Debit cards seem so convenient, and they save you from the bother of carrying cash. But beware of the fees that can pile up with cards that aren’t issued by banks. One of them even charges you a dollar a minute if you question customer service about the fees.
Buying a prepaid card at Rite Aid, Wal-Mart, Hannaford or Shaw’s is so easy that nationally more people use debit cards than check writing. But the Center for Responsible Lending calls debit cards a trap. It notes that consumers have been increasingly turning to debit cards to avoid problems with credit cards, such as varying interest rates, high fees, and bad marks on their credit reports.
Green Dot, a popular issuer, says: “Get a Prepaid Master Card. No credit check. No bank account required.”
It also promises “No overdraft fees. No penalty charges, and no minimum balance.” The card will be “Safer than Cash. Your money is protected if your card is lost or stolen.” And you can make “Free ATM Cash Withdrawals at thousands of participating ATMs nationwide.” It costs only $4.95 to buy a card.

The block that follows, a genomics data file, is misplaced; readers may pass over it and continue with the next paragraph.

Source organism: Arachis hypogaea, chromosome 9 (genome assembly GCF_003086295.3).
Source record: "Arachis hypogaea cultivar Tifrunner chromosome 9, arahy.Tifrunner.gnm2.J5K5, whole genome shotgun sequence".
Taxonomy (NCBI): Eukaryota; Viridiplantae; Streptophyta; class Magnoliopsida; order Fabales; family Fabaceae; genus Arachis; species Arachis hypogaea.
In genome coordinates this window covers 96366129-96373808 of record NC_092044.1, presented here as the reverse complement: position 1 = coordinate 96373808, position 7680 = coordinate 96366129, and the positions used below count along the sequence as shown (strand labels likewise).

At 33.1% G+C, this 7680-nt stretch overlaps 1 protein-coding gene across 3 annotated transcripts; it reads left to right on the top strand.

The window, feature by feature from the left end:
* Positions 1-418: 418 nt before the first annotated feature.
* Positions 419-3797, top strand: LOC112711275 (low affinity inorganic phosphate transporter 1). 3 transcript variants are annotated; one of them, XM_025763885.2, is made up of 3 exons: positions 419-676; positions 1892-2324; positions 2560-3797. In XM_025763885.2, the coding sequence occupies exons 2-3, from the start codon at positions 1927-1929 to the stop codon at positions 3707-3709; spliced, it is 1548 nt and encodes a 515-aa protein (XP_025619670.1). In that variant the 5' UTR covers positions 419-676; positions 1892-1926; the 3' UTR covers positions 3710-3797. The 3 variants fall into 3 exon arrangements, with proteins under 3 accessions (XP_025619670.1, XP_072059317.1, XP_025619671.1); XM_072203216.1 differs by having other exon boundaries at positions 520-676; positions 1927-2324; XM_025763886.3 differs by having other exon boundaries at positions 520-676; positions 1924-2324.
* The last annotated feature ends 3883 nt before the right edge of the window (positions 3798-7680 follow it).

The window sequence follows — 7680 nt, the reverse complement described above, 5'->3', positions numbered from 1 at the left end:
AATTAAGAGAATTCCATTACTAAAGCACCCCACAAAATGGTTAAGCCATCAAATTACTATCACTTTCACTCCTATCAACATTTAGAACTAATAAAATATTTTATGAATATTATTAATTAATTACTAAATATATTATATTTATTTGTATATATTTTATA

But look at the fine print. That first charge and other fees will be deducted from what you have put in: A monthly charge of $5.95 unless you have loaded at least $1,000 or make 30 purchase transactions. A $2.50 charge for cash advance from replacing a lost or stolen card, $6. Reloading at a retailer, up to $4.95.
Millennium Advantage charges up to $99 right off as a “processing fee.” A monthly “maintenance fee” cost $4.95. Each cash withdrawal means a “disbursement fee” of $1.95. And it will cost you 50 cents every time you check your balance, and “A call center fee of $1 per minute will be charged each time you talk to a customer service representative.”
A special twist can come when a restaurant or other merchant puts a “hold” or “freeze” for as long as three days on part of a card’s value.
For example,BankingQuestions.com reports that it is not unheard of for a restaurant to place a hold of, say, 120 percent of the tab to allow for a tip that the cardholder might add. The system normally drops the hold when the transaction shows up. But a hard-pressed cardholder could suffer a temporary zero balance.
These cards have a total balance of more than $8 billion this year and an estimated $119 billion by 2012. They appeal to the 80 million who have no bank accounts.
Yet they have little or no regulation. They should be covered by the proposed Consumer Protection Agency. In the meantime, it might be better to carry cash.